By: Kent Engelke | Capitol Securities
Did NYC’s mayor Bill de Blasio just make the Democratic Party case for lower taxes? The mayor is pushing to raise the price of cigarettes from $10.50 to $13.00 in an attempt to drastically reduce the number of smokers by 2020. The “progressive” mayor stated higher prices will cause lower demand, thus saving lives.
I do not know if the 25% increase will be treated as a tax—something in itself… it is very regressive given the preponderance of smokers earn less than $48,000 a year and can least afford an increase — but his rationalization is correct based upon Econ 101.
Higher prices/taxes dictate less demand.
Based upon almost every sentiment survey, President Trump is The Hope and Change President. Can this sentiment be transformed into increased economic activity?
I believe it depends upon tax and regulatory change. Perhaps the most progressive American mayor, the mayor of the nation’s largest city, inadvertently just made a strong case for lower taxes—tax something more, there is less demand and vice versa.
Will tax reform occur? The Establishment is against this type of change. Society is for it. Much emphasis has been placed upon the first 100 days of any administration, a vestige of FDR’s “first one hundred days” eighty-five years ago. Today, nothing occurs in 100 days, except major market transitions, the result of technology based trading where momentum is the primary variable. In my view, rarely is there any type of macroeconomic thesis followed.
The explosion of the ETF industry is incredible over the past decade. According to Credit Suisse, in 2006 there were 16 iShares funds globally that had more than $1 billion in assets and traded an average of more than $100 million day. Ten years later, 77 funds meet those criteria. Seven of the 10 most actively traded securities in the US last year were ETFs.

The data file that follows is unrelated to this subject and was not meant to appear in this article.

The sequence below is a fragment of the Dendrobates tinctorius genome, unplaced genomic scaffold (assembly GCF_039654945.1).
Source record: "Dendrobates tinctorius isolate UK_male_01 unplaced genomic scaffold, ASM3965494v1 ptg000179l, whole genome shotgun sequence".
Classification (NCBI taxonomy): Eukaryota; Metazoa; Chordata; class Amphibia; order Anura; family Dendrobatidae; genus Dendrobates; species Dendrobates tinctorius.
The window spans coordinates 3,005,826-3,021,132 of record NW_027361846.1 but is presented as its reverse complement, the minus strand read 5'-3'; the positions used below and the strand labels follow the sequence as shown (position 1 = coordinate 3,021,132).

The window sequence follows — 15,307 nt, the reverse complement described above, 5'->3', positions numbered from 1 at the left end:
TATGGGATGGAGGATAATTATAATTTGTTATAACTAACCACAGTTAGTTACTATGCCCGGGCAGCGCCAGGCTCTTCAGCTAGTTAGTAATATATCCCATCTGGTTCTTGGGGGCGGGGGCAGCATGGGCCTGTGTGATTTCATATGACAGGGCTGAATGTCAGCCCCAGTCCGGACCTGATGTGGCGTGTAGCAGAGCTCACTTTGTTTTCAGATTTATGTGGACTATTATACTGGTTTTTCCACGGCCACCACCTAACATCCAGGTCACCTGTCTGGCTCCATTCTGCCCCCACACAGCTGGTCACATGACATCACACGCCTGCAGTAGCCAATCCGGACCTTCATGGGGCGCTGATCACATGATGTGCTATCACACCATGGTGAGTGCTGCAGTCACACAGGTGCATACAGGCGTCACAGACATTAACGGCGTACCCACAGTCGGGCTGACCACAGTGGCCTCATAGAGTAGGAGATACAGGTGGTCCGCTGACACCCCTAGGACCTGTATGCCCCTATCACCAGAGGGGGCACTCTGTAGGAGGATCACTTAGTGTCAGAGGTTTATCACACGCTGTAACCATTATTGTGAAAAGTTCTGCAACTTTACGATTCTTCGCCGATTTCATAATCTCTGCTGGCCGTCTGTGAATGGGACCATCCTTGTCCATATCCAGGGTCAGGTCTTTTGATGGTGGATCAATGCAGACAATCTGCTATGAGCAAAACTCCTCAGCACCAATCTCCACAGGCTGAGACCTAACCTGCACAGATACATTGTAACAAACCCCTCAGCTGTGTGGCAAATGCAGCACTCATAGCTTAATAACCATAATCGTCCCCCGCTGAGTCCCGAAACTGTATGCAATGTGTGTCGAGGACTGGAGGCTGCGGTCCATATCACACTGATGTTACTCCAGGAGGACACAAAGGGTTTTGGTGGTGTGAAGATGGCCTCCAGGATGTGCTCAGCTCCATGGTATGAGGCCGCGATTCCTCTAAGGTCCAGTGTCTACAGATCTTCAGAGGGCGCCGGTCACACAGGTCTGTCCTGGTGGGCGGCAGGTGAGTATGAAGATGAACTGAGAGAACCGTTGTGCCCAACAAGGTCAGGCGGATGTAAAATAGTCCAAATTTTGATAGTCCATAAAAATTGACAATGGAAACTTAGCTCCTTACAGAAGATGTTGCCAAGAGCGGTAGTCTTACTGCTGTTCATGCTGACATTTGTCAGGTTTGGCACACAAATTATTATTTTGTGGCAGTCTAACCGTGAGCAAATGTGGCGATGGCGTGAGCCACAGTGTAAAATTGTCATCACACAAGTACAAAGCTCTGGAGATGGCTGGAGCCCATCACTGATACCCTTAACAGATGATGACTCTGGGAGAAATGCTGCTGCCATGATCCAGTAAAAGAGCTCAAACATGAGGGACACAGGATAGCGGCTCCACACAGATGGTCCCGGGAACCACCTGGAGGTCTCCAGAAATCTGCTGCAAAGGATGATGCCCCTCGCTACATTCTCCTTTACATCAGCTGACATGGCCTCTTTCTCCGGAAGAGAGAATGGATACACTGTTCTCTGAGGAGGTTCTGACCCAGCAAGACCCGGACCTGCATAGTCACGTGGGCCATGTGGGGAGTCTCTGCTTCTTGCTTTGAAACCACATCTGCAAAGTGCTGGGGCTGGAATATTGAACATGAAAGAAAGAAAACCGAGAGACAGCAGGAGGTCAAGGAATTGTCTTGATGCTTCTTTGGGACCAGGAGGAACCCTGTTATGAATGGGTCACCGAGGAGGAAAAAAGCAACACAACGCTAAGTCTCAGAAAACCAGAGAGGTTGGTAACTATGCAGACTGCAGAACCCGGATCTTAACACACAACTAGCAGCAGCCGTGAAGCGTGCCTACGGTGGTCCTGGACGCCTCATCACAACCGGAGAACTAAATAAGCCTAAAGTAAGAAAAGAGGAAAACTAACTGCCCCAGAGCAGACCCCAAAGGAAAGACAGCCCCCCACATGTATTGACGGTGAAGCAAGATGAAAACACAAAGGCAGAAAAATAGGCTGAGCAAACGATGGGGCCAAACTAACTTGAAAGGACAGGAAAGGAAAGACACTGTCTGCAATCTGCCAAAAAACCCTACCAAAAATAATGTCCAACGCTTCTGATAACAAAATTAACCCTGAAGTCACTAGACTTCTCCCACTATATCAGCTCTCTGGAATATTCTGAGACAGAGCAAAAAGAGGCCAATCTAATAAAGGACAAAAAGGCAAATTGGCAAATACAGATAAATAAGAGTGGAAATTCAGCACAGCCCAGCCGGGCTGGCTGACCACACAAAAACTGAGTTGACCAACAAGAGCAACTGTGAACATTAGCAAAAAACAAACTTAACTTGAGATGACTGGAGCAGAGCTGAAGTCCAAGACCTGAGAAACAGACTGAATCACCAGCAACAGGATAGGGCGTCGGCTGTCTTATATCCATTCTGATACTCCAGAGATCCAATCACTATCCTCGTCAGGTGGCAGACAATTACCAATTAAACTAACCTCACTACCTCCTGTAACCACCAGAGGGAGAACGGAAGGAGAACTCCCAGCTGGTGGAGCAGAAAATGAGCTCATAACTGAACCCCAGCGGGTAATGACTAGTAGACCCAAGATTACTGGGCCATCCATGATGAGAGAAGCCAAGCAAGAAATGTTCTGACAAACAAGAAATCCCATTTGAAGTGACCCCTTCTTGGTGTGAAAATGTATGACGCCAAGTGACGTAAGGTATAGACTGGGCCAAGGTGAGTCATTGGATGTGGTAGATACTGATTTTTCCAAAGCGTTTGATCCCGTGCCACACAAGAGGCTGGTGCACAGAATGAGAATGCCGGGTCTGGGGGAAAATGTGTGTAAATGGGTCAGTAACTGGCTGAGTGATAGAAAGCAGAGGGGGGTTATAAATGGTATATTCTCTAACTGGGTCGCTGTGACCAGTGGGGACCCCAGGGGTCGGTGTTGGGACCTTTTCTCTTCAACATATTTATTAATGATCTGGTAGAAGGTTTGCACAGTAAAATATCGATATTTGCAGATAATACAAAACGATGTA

Yesterday, stocks staged an advance predicated by Treasury Secretary Mnuchin comments that a tax reform proposal will be made shortly. The comments had a large impact on the small capitalized issues. The Russell 2000 was precariously on support near the lows of the year. This small cap index is now bumping against the downtrend line off of the early March highs.
Last week I had referenced a Bloomberg article stating that short futures contracts on the Russell 2000 had grown the most since 2008.
I ask how much of the change is the result of algorithmic trading? What happens if ETFs enter the fray, the result of tax and regulatory reform that would greatly benefit Main Street America?
Based upon yesterday’s market action, Bill de Blasio is right. The more you tax an item, the less demand there is for that item. And vice versa.
Last night the foreign markets were up. London was up 0.10%, Paris was down 0.12% and Frankfurt was up 0.4`5. China was up 0.03%, Japan was up 1.03% and Hang Sang was down 0.06%.
The Dow should open flat ahead of Sunday’s vote in France. Earnings are continuing to paint a mixed picture on the health of the economy. The 10-year is unchanged at 2.24%.